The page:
Finkel and colleagues (2016) published nusinersen safety and efficacy data from a phase II open-label, dose-escalation study which enrolled 20 infants who were between 3 weeks and 7 months of age and had SMN1 homozygous gene deletion or mutation with onset of SMA symptoms between 3 weeks and 6 months of age (SMA type I); 17/20 participants had two copies of SMN2. Outcomes included several measures of safety as well as event free survival, change in the motor milestones portion of the Hammersmith Infant Neurological Exam-Part 2 (HINE-2) and the CHOP-INTEND motor function test. Time to death or permanent ventilation was compared with natural history data of infants with SMA (Finkel, 2014). At the time of the interim analysis the publication was based on, the 6-12 mg group (n=4; 6 mg loading doses administered on days 1, 15 and 85 and 12 mg doses on day 253 and every 4 months thereafter) had been followed for 9-32 months and received four to nine doses of nusinersen, whereas the 12 mg group (n=16; 12 mg doses administered on the same schedule as the 6-12 mg group) had been followed for 2-27 months and received two to eight doses. Although all study participants experienced adverse events, none were determined to have likely been related to nusinersen administration. The most common adverse events were respiratory-related which are frequent in infants with SMA. In the 12 mg dose group, incremental achievements of motor milestones (p<0.0001) and improvements in CHOP-INTEND motor function scores (p=0.0013) from baseline were reported. The median age at death or permanent ventilation was not reached and the Kaplan-Meier survival curve diverged significantly from a published natural history case series (p=0.0014). The results of this trial informed the design of the Phase III clinical study on which nusinersen's approval was based.
A Phase I nusinersen dose-finding study (1, 3, 6 and 9 mg) in SMA types II and III enrolled 28 children aged 2-14 years (Chiriboga, 2016); 25/28 participants had 3 copies of SMN2. There were no safety or tolerability issues identified in this older cohort of children with SMA types II and III and a significant increase in the exploratory endpoint of Hammersmith Functional Motor Scale Expanded (HFMSE) scores was seen at the 9-mg dose (+3.1 points; p=0.016). Authors concluded that the risk-benefit profile was favorable for further investigation of nusinersen's safety and efficacy in this population.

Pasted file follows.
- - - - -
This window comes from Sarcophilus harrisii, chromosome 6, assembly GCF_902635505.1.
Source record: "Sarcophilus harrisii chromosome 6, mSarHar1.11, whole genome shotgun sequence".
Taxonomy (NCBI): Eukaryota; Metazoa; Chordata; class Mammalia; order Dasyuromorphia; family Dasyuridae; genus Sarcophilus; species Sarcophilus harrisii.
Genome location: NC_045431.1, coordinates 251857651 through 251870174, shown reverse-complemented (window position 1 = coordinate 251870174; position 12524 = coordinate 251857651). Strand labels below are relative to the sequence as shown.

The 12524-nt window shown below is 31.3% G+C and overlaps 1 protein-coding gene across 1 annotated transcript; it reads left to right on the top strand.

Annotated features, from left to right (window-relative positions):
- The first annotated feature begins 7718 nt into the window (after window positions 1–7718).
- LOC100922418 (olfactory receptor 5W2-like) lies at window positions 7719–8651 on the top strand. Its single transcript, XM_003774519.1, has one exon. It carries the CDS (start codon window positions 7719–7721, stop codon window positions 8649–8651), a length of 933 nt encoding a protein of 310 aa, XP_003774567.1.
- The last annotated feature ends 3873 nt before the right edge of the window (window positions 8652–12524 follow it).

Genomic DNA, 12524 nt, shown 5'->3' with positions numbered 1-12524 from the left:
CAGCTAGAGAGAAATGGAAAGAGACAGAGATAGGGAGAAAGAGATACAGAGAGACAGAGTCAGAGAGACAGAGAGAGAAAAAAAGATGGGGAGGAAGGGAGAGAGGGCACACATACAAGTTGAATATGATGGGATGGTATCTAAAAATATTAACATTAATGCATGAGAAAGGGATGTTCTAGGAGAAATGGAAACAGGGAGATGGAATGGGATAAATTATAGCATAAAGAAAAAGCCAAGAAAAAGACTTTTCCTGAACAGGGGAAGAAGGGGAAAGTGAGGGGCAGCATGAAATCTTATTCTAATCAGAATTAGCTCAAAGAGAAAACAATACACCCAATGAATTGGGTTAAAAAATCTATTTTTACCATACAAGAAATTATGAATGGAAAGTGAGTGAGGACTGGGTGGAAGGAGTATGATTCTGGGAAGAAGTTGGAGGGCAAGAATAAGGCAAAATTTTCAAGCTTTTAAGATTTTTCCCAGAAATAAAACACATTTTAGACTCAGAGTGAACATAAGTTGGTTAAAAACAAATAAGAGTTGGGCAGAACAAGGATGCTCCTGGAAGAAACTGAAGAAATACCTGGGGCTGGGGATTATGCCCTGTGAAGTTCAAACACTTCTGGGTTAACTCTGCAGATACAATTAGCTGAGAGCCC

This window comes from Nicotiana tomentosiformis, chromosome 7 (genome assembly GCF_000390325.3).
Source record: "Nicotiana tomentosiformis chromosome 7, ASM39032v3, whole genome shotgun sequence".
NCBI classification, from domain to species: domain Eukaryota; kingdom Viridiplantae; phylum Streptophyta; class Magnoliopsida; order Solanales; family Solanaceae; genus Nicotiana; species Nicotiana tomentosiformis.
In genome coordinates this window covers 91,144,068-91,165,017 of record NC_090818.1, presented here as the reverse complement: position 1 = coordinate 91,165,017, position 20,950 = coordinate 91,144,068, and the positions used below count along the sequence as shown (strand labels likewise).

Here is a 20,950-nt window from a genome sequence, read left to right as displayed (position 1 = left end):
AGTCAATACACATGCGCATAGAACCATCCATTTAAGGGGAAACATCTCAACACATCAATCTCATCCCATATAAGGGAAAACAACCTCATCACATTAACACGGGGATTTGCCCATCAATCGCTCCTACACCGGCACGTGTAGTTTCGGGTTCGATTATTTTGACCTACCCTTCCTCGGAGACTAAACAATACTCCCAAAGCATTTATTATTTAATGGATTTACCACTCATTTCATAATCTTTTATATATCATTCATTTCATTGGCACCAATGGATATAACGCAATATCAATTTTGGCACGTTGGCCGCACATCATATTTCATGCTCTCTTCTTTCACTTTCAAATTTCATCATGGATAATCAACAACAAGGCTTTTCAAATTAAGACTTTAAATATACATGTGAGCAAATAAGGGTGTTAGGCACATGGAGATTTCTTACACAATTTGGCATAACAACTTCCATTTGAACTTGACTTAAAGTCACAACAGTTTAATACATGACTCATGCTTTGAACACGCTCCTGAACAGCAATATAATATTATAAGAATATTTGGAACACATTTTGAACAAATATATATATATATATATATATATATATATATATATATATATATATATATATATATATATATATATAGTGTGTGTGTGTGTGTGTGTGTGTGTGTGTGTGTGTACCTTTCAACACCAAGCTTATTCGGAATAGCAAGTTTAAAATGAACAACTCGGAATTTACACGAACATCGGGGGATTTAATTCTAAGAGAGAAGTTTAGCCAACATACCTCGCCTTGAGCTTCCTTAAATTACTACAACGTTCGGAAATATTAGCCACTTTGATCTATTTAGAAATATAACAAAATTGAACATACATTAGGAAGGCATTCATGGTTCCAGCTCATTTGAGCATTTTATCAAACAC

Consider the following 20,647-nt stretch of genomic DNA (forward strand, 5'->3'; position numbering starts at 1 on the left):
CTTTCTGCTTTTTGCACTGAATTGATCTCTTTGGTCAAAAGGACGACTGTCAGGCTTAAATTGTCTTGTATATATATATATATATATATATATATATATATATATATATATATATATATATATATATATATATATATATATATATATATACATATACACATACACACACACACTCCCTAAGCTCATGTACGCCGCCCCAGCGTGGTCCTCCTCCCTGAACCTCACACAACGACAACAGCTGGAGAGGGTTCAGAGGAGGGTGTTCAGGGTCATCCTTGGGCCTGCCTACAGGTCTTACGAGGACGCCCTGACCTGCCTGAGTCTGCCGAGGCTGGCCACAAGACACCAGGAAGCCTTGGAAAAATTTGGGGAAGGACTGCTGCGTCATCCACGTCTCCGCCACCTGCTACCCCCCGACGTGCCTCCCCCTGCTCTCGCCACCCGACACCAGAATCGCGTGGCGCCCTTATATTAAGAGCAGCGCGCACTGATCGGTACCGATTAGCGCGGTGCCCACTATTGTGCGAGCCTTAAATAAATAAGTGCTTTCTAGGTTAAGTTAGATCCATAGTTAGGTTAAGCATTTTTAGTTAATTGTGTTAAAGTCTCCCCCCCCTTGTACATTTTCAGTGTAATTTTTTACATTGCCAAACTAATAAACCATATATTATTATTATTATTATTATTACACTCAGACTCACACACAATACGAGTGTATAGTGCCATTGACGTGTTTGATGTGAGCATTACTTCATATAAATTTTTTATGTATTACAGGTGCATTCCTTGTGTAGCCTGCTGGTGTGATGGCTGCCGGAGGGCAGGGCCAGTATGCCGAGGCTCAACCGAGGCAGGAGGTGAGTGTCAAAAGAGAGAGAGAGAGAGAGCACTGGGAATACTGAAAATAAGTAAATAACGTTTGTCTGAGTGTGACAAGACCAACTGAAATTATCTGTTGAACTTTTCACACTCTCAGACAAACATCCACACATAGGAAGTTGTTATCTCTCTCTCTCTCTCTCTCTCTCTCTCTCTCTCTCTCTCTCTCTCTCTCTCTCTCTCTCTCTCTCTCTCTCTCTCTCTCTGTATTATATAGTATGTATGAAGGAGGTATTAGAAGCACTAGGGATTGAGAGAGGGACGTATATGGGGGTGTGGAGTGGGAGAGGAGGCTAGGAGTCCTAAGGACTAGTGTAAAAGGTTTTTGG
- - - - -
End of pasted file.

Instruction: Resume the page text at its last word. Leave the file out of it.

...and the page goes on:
In 2017, Mercuri and colleagues presented the results of a Phase III, multicenter, randomized, double-blind, sham procedure-controlled study conducted in children with later-onset SMA at the American Academy of Neurology (AAN) Annual Meeting (NCT 02292537; ClinicalTrials.gov). Children with symptomatic SMA aged 2 to 12 years were enrolled and randomized 2:1 to receive 4 doses of nusinersen (12 mg dose; n=84) or a sham procedure control (n=42) during the 15-month study. The study inclusion criteria included confirmed diagnosis of 5q SMA, onset of clinical symptoms after 6 months of age and the ability to sit independently but never attained the ability to walk independently. Of the children enrolled, 100% had symptom onset by 21 months of age. The primary outcome was an improvement from baseline in HFMSE. At study-end, the change from baseline in HFMSE score was significantly different in the nusinsersen arm versus the control arm (4.9 point difference; p<0.000), with a mean improvement of 3.9 points in the nusinersen arm and a mean 1.0-point decline in the control arm. There were no treatment-related discontinuations related to adverse events and no new safety concerns emerged.
Package labeling noted that unpublished data from additional open-label, non-controlled trials support the safety and efficacy of nusinersen in both pre-symptomatic and symptomatic SMA disease presentation. The open-label clinical studies included symptomatic SMA study participants aged 30 days to 15 years old at the time of enrollment and pre-symptomatic participants ranging in age from 8 days to 42 days at enrollment. Nusinersen was determined to illicit an immunogenic response in 126 of the 173 individuals exposed to the drug in clinical trials who had baseline plasma samples evaluated for anti-drug antibodies (ADAs). At this time, the FDA has stated, "There are insufficient data to evaluate an effect of ADAs on clinical response, adverse events, or the pharmacokinetic profile of nusinersen" (FDA PI Label, 2016).
There are three additional ongoing clinical trials evaluating nusinersen's safety and efficacy in SMA, they include the following: (1) a phase II randomized, double-blind, sham-procedure controlled study known as EMBRACE (NCT 02462759) for children diagnosed with SMA consistent with type II (intermediate disease severity) who were not eligible for enrollment in either ENDEAR or CHERISH, (2) an Expanded Access Program trial in infantile-onset SMA(NCT 02865109), and (3) an open-label follow-up study of those enrolled in completed trials of nusinersen, known as SHINE (NCT 02594124; clinicaltrials.gov).
Spinal Muscular Atrophy (SMA)